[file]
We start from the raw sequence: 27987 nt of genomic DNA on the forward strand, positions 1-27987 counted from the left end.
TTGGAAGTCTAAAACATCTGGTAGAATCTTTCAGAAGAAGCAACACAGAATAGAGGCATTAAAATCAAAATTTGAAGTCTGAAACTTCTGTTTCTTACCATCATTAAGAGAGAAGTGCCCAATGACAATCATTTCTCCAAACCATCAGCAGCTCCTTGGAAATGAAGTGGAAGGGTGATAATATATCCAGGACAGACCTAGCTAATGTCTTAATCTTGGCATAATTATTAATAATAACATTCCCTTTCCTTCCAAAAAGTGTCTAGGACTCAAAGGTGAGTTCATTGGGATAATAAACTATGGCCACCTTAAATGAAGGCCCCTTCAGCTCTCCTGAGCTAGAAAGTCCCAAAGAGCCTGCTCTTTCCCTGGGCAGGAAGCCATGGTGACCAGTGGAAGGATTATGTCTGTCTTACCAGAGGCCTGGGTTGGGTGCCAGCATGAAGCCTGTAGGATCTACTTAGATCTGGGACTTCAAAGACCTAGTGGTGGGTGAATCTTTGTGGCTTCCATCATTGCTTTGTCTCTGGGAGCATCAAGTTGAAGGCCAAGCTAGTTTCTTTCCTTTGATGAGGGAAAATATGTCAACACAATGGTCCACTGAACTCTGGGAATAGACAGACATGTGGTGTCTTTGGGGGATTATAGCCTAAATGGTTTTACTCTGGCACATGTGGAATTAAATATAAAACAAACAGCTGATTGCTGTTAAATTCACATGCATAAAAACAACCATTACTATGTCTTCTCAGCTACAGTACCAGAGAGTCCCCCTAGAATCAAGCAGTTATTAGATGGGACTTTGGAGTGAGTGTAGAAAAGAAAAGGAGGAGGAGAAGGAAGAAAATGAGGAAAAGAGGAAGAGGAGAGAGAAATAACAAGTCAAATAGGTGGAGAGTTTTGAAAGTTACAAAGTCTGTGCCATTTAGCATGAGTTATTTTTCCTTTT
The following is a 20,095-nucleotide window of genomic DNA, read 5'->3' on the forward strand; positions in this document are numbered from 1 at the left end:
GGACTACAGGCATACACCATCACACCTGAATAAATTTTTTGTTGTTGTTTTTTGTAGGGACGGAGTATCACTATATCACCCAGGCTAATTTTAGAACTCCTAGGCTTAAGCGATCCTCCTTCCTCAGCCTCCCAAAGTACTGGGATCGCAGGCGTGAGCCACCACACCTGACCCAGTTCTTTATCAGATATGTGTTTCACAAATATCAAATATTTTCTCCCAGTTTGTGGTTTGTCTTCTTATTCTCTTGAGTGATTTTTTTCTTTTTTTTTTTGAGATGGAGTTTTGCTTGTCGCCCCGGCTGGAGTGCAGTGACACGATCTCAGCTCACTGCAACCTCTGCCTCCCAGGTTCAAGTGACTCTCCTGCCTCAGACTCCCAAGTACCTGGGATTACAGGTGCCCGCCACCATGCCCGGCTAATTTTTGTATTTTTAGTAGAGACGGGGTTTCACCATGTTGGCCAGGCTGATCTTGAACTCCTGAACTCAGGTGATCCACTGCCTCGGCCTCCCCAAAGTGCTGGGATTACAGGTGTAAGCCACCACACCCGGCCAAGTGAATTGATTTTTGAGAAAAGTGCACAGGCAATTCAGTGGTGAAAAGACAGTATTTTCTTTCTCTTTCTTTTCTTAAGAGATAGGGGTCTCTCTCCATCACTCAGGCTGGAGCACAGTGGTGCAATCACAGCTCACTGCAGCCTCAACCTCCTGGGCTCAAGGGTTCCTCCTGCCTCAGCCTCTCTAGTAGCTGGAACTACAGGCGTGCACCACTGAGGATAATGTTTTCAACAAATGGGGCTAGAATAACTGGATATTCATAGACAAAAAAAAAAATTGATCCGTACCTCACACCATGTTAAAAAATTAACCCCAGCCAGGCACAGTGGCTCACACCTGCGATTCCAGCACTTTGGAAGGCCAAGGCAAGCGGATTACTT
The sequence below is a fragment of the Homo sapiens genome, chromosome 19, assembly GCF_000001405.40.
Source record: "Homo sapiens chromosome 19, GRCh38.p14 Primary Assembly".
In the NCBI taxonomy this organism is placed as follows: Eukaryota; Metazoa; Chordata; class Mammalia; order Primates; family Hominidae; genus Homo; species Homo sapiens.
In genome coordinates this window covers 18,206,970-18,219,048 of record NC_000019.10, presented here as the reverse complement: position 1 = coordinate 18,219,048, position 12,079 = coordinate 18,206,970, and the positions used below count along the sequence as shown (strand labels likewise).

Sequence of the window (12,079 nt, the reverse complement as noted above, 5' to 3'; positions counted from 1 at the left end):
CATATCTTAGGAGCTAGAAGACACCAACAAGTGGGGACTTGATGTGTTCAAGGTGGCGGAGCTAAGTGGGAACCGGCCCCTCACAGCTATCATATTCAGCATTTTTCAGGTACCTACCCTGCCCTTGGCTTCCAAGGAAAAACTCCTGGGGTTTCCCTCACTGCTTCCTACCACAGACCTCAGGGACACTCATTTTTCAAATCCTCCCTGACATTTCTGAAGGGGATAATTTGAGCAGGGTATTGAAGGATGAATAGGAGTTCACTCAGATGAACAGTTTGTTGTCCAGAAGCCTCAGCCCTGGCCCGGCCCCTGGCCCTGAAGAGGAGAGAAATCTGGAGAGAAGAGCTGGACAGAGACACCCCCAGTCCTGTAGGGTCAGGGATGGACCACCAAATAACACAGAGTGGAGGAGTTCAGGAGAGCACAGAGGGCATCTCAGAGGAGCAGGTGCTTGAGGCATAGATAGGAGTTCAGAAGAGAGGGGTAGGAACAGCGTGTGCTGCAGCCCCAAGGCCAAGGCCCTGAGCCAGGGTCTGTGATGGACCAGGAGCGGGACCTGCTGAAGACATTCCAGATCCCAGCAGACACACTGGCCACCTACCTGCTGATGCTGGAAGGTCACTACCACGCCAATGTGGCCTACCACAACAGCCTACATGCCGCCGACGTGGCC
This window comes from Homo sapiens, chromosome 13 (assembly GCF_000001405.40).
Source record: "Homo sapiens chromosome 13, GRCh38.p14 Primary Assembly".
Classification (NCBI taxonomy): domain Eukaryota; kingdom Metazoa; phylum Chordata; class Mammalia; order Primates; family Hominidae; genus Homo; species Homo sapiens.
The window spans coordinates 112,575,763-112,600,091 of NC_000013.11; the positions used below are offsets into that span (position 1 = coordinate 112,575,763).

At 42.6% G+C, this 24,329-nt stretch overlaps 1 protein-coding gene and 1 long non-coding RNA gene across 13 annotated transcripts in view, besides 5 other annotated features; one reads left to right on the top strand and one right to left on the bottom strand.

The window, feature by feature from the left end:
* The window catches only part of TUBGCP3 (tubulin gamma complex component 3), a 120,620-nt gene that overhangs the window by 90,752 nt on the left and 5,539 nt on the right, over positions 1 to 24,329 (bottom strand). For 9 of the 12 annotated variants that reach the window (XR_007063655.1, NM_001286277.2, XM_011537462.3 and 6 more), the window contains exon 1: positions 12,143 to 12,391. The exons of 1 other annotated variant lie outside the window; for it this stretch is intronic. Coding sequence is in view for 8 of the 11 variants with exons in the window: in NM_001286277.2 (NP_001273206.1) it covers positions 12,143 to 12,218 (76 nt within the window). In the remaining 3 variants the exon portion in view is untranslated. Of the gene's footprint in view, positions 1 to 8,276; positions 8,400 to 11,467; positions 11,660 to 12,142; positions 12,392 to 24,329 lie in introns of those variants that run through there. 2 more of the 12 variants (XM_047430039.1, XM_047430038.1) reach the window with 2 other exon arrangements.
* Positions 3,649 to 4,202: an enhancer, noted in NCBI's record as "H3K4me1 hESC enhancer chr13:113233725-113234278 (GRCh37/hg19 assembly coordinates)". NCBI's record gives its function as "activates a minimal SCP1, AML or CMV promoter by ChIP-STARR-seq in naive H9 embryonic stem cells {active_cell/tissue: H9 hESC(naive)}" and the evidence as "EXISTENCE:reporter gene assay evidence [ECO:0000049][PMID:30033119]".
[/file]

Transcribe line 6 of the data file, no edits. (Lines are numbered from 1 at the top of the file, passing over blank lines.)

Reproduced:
Source record: "Homo sapiens chromosome 19, GRCh38.p14 Primary Assembly".